Skip to main content

Mixed-Income Modular Townhomes in Jersey City

In Practice
HUD USER Home > PD&R Edge Home > In Practice

Mixed-Income Modular Townhomes in Jersey City

Rendered perspective drawing of the Jackson Green development, viewed from slightly above roof height. A landscaped three-lane (one parking and two travel lanes) street separates two buildings. The far building runs the length of the street and contains 14 townhome units. The near building, comprising eight townhomes, extends more than half the length of the street; a public lawn area fronts the rest of the street length. Off-street parking is partially visible behind both buildings. Both buildings contain three-story apartments with partially covered roof decks.
Jackson Green will increase high-quality home ownership opportunities in Jersey City’s Jackson Hill neighborhood. Image courtesy of GRO Architects and TRF Development Partners.
In July 2013, residents and city leaders in Jersey City, New Jersey held an open house and block party for eight new townhomes in the Jackson Hill neighborhood. Scheduled for completion by December 2013, the 22-unit Jackson Green development is one of the latest efforts of the Jersey City Redevelopment Agency (JCRA) to provide sustainable homeownership for low- and moderate-income households. The project, which employs modular construction methods and is built to achieve Leadership in Energy and Environmental Design (LEED) Silver certification, represents JCRA’s continued efforts to improve the quality of workforce housing across the city and support neighborhood revitalization.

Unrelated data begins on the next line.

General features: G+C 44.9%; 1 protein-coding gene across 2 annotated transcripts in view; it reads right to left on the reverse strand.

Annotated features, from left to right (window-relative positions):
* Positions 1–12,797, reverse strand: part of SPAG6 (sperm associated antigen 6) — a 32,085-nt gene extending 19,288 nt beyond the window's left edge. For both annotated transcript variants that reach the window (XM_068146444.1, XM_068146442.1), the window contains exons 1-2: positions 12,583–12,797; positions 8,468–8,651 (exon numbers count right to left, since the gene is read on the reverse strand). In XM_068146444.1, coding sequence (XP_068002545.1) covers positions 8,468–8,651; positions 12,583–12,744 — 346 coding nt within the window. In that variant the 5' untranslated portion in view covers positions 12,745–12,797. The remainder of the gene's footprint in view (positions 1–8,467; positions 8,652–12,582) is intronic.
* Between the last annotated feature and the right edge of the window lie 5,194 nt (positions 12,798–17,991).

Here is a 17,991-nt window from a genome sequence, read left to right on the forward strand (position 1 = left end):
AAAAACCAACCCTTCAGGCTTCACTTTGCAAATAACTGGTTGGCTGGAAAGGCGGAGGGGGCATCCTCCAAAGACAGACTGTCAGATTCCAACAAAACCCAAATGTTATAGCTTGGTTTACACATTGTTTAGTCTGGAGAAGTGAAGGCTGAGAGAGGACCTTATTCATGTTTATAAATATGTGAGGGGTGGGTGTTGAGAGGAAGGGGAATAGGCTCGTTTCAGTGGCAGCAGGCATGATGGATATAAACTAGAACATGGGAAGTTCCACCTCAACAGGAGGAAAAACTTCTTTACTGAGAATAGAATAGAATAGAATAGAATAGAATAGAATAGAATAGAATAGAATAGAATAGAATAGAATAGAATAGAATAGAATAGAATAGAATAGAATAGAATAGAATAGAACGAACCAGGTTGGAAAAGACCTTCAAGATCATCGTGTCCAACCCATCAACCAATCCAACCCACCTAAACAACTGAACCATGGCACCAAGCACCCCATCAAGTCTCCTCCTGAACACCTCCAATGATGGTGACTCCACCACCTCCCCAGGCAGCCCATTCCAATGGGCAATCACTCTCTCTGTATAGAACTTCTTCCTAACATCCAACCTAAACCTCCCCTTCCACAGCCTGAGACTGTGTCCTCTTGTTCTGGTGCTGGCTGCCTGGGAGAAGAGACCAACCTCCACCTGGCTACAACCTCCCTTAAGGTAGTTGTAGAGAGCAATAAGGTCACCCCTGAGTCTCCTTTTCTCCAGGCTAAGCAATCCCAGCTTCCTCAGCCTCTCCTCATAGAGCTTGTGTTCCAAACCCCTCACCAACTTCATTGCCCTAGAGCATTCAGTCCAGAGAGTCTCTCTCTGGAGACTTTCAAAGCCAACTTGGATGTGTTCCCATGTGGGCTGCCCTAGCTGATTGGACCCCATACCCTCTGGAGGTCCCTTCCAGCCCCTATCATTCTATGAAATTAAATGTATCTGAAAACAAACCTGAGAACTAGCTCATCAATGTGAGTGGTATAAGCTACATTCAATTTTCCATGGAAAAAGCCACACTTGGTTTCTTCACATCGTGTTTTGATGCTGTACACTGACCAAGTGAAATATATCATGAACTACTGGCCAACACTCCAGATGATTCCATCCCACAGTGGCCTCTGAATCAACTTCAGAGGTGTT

Workforce Housing

In the mid-2000s, Jersey City realized that it was losing vital members of the community, according to JCRA executive director Robert P. Antonicello. Teachers, firefighters, and other moderate-income employees were moving out of the city to find better quality, more affordable housing. In response, JCRA created a workforce housing development program to provide sustainable, durable, and affordable housing for households earning between 90 and 120 percent of the area median income (AMI).